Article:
Italians are known for enjoying food and beverages with pleasantly bitter flavors. Think about radicchio, Tuscan kale, dandelion greens, Amaro, Negroni, and Fernet Branca. Bitterness is also an essential element in Indian cuisine. Chefs build recipes with ingredients like bitter gourd, neem leaves, and fenugreek seeds and leaves, to mention a few. Meanwhile, food writers and scientists alert us that bitterness is becoming less prominent in American food and drink, leading to a loss of dietary diversity and complexity. The long and short of it is, if you enjoy food and beverages that offer the interest of savory or bitter characteristics rather than strictly fruity and sweet, wines with phenolic bitterness may be your cup of tea. Just maybe not your drinking partner’s.
Right now as we speak, I am enjoying a 2019 Maidenstoen Grüner Veltliner from Edna Valley, located in San Luis Obispo County, California. Not only am I enjoying the pleasingly bitter finish but also the wine’s rich, generous body. Grüner can also be made in a leaner, crisper style, but this maker chose a more opulent approach. Pale lemon in color, it has a somewhat cloudy or hazy appearance, alerting me that this wine was possibly not fined or filtered. While I admire the glorious beauty of a crystal clear wine or beer, this dirtier style often includes more than the usual helping of flavor compounds that might otherwise have been stripped away. Fining and filtering involves removing fine particles before bottling; it also stabilizes the beverage. The Grüner in front of me has a medium-intensity nose of peaches, lemon drops, lilies, banana, lychee, butter, smoky yellow cheese, almonds, vanilla, white pepper, and a surprisingly fresh and wonderful hint of raw peas soaking in water.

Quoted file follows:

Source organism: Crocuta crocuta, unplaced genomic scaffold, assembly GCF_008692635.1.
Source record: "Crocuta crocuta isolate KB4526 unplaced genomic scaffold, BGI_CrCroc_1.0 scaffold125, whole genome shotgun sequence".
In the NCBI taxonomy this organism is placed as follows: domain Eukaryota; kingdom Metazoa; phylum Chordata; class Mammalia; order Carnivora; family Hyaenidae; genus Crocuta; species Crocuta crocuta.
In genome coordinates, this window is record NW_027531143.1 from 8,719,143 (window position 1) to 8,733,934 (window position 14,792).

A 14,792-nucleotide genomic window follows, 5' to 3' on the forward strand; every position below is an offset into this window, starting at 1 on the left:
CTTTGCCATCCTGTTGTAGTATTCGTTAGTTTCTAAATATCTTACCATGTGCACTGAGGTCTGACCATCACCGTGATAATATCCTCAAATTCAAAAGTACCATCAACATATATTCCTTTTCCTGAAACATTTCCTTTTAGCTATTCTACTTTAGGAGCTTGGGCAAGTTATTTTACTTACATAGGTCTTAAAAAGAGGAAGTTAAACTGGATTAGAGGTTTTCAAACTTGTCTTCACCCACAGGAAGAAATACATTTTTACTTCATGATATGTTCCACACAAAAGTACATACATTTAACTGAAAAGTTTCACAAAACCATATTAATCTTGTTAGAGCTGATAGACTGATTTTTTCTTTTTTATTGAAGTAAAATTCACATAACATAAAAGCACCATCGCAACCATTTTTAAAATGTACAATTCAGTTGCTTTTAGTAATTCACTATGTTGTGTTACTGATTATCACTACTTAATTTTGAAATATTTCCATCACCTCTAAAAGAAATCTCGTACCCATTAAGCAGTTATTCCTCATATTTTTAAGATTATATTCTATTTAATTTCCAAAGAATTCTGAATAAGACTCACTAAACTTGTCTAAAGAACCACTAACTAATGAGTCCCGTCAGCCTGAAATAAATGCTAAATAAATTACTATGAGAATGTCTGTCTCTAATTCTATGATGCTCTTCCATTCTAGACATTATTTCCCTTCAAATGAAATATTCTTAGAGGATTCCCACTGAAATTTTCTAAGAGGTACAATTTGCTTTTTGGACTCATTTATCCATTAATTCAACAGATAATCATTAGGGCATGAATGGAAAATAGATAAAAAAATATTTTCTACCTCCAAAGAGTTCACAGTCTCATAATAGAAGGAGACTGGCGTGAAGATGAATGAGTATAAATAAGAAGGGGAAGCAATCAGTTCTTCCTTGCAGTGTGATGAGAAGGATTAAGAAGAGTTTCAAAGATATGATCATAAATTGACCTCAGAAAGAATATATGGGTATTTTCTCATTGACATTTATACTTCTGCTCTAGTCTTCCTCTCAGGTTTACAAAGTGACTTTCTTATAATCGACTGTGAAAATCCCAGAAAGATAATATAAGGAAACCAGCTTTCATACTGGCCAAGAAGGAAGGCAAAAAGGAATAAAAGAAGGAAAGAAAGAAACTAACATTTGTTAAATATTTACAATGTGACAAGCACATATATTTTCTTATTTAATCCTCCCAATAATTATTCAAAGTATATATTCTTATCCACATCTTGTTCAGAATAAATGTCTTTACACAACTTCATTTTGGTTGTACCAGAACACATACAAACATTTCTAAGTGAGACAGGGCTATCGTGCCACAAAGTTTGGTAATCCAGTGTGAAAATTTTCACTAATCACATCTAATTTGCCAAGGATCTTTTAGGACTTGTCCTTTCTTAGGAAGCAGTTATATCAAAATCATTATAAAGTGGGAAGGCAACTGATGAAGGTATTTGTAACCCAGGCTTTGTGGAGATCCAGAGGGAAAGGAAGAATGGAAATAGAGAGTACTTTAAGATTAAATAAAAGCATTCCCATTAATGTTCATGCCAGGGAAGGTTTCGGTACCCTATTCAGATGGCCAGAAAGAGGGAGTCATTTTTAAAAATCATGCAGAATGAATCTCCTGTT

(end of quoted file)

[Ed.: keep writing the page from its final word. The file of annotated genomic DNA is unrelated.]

It is a dry wine, and I am guessing that the alcohol is higher than its Austrian counterparts because we are talking about grapes that were grown under the warm California sun. Grüner originated in Austria, probably in Niederösterreich (lower Austria), and it is the country’s signature white wine grape. Looking at the label of this California-grown and produced wine, we are at fourteen percent alcohol by volume. Edna Valley has one of the longest growing seasons in California. Warm weather and longer hang time allow the grape to fully ripen in the vineyard and gain in sugar content, driving up the alcohol level.